Nairobi — As MPs turned up for public screening for HIV/Aids last week, concerns were being raised that few people know their status despite awareness campaigns.
The number of people visiting Voluntary Counselling and Testing (VCT) centres has risen over the years, but it is still a small fraction.
Figures show only 1.9 million people have been tested in the last six years, against a population of more than 32 million.
The number could be slightly higher because some centres have not submitted their data.
With the coming of antiretroviral (ARVs), drugs knowledge of one's HIV status is hailed as the first step in controlling the crisis.
ARVs are drugs that keep the number of Aids-causing viruses low, thereby prolonging a patient's life by helping the body fight opportunistic diseases in the wake of reduced immunity.
The VCT concept was introduced in 2000 to influence behaviour change. Those found to be HIV positive do not have to resign themselves to fate. They can take care of themselves through eating healthy diets and ARVs, while people free of the virus are encouraged to avoid behaviours that can expose them to infection.
The National Aids and Sexually Transmitted Diseases Control Programme (Nascop) says attitudes are slowly changing for the better.
Nascop's national VCT coordinator, Ms Carol Ngare, says stigma and myths associated with the disease initially slowed down the programme, but the concept has weathered the storm.
People are not afraid
Visitors at VCT centres have shot up from 18,000 people in 2001 to 735,000 last year.
"People are not as afraid as they used to be. We get some being tested and then going back for another test after a few months," she told The Standard.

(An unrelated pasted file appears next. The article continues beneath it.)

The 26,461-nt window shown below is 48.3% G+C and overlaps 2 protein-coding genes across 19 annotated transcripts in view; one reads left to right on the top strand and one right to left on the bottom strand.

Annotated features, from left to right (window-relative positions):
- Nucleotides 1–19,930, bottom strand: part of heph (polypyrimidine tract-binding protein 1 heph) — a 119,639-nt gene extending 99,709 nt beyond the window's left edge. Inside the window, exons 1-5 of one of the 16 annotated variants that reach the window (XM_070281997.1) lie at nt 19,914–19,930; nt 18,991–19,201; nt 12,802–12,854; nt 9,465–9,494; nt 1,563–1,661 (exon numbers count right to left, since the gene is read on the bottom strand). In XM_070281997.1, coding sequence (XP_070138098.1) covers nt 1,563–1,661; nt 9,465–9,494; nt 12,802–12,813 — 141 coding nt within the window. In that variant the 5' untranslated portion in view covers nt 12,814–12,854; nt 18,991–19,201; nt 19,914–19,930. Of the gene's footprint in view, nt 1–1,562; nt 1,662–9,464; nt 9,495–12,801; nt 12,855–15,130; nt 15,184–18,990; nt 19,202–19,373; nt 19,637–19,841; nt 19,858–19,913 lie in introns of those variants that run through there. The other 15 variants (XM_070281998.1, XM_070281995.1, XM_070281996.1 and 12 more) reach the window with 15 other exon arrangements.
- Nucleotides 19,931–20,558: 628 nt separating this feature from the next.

"We can't force people to go for testing. But we are encouraging them to overcome their fear."
Stigma has gone down in urban areas where literacy levels are high, but it was still rampant in villages, she said.
The Government is establishing more testing centres, including mobile ones in remote areas.
There are 869 centres, but their distribution is skewed, with North Eastern Province having just nine to serve nearly two million residents.
While infection rates are going down in most parts of the country, it is said to be rising in the province. Nascop and its partners hope to have at least three VCT centres in every division by 2010.
VCT centres overwhelmed
With just over 2,000 trained counsellors, staff shortage is bogging down the campaign. Last year, 235 were employed and the Government will absorb another 100 this year, but this is a drop in the ocean.
An average counselling session takes about 45 minutes, meaning each counsellor can only attend to a maximum of 10 people per day.
With this scenario, some centres in urban areas are overwhelmed and are turning away people.
Response at a six-day free counselling and testing exercise conducted by Nec Institute of Management in Nairobi indicates Kenyans are hungry to know their status.
Ms Nduku Kilonzo, director of policy and performance at Liverpool VCT centres, says the fall of the national HIV/Aids prevalence was an indication the efforts have not been in vain. The centre introduced the VCT concept as a pilot project in 1998 before it was rolled out countrywide in partnership with the Government.
The initiative, alongside others, has brought down prevalence from 14 per cent in 2003 to 5.7 per cent.
Kilonzo adds: "But it doesn't mean we can now sit and celebrate. It only shows that we need to be focused in what we are doing."
Disadvantaged people say anti-Aids campaign has ignored them. In Dandora, project manager of a support group for the deaf, Mr Joseph Airo, says the centres hardly help members.
"There are too few counsellors who speak sign language," Airo said. "You cannot enter into a testing room in the company of an interpreter because you need privacy."